One of my resolutions for 2010 was to start attending the mid-week church services more often. Our church offers morning prayer every day at 7:15 AM, but I have yet to actually make it to a single reading. Because we live about 20 minutes away and because there are five school zones between our house and our church, I'd have to get up around 6:15 to be there on time and look half-way decent. Unfortunately, when it's freezing cold and still dark outside, I have a really hard time rolling out of bed. But it's something I'm still working on. I haven't given up yet. Additionally, our church celebrates the Eucharist at noon on Wednesdays and at 5:30 PM on Thursdays. So far I've made it to three of the four mid-week Eucharists this year, and I noticed something very interesting last night.
One of the things I love about attending the mid-week Eucharist celebration is that very few people attend. Ordinarily I might comment on what a shame it is that more people don't make the time to go to church during the week. But I have to say, there's something very special about attending a service with only three or four other people.
I have built a wonderful relationship with both the rector and especially the associate rector at our church. They know me quite well and I consider them both to be close friends. And while I love seeing them and receiving the Eucharist from them on Sundays, there can sometimes be an assembly line sort of feeling, especially when there are a lot of other parishioners in attendance. In the past, I have noticed our associate rector addressing me by name when giving me the Host saying, "Jenny, this is the Body of Christ, the bread of heaven" or "Jenny my sister, this is the Blood of Christ, the cup of Salvation" as a way of making that communion between us more personal and intimate. The effect is not lost on me.
But despite this, I still sometimes feel rushed to get through the line and back to my seat with the rest of the choir so we can start singing the Communion hymns while the rest of the congregation moves through the line to receive the Eucharist. I don't get much time to sit there and really contemplate the miracle that has just occurred, that I have taken into myself a part of Jesus through the transubstantiation of the bread and wine into the true Body and Blood of Christ. It's a beautiful thing, and powerful, that unfortunately many Christians zip right through without much thought. It is so commonplace to them that they can sometimes take it for granted. But having come to the Episcopal faith as an adult, this holy mystery is still quite holy and mysterious for me.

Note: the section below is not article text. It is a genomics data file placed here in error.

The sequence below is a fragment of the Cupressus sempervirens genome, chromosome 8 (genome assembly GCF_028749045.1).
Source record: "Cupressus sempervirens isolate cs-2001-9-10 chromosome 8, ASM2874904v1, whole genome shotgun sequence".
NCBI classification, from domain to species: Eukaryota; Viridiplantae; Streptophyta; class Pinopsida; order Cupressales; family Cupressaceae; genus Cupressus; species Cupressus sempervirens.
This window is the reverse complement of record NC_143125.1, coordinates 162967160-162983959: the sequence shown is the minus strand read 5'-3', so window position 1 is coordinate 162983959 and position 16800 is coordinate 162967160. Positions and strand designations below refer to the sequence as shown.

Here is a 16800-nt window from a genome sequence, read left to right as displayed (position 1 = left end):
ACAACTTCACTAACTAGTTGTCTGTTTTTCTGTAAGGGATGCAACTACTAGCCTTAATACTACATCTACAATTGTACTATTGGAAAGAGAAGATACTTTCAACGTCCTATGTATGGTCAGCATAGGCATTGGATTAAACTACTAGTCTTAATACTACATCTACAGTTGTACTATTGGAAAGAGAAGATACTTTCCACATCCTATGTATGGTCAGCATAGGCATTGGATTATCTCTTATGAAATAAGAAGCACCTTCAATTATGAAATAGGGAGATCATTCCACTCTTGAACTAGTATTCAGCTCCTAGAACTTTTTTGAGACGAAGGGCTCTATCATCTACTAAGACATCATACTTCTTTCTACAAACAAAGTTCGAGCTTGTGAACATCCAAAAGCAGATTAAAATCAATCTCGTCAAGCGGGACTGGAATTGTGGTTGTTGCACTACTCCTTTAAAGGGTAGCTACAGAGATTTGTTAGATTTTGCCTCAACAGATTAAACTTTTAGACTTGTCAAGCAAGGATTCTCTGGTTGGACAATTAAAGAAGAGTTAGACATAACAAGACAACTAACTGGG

So this brings me to why I love the mid-week Eucharist celebration so much. Due to the small number of people in attendance (last night it was myself, the associate rector, and two other parishioners), we pull a couple of chairs to the front of the church and sit directly in front of the altar table. One of us will read a passage of Scripture, we all read the Psalm together, the priest reads to us about the relevant feast day, one of us will lead the Prayers of the People, and we can all greet each other during the Peace. I get a moment to wish God's peace to each and every single person (and they are usually all people I know well and care for very much).
When it comes time to begin the Eucharistic liturgy, the space around us is quiet and still. The prayers we offer are personal and intimate. And when the priest raises the silver chalice of wine, I can see reflected back the image of us who have come to worship and celebrate together. As I look deep into that reflection, I am reminded that the Eucharist is not only about our communion with God, but also our communion with each other as Christians and friends. In my mind's eye, I see that as we take in the bread and the wine, the true Body and Blood of Christ, we are taking a piece of Him into ourselves... but we are also offering all of ourselves to become one with Him... as individuals and as a community of Christians, always yearning to be closer to God and to know more fully the beauty and power of God's infinite love and grace.
Intellectually, I know that God is always with me and that I am never truly alone. But there have been times in my life of utter darkness and despair when I have cried out to God, begging Him to please stay with me and not to leave me, begging Him to have mercy on my imperfect soul and let His love and grace surround me, to just be with me because I knew His presence would be enough to soothe my breaking heart and sustain me for just a little longer. He has never let me down. In my darkest hours, my cries and prayers have always been answered by a true physical feeling of His presence. When I have been most desperate for His hand in mine, He is always there to comfort me and to remind me that I am loved no matter what else may happen.
For a while now, I have longed for some sort of mystical experience of God. As I have grown spiritually over the last few years, I've gotten to the point where I want more. When I look into the reflection shining back at me from the chalice, I can see God. I see Him in the love and friendship I share with my fellow parishioners. I see Him in all the good works that they do. But most of all, I see Him in the fact that I have been brought into a community of faith that both nurtures my spiritual growth and supports me through my times of joy and trial. The things I have endured, I could not have endured alone. God has given me these people, my family, and my friends so that I would not crumble beneath the pain but would rise up as a testament to His grace. For that I am truly blessed. And I thank God every single day.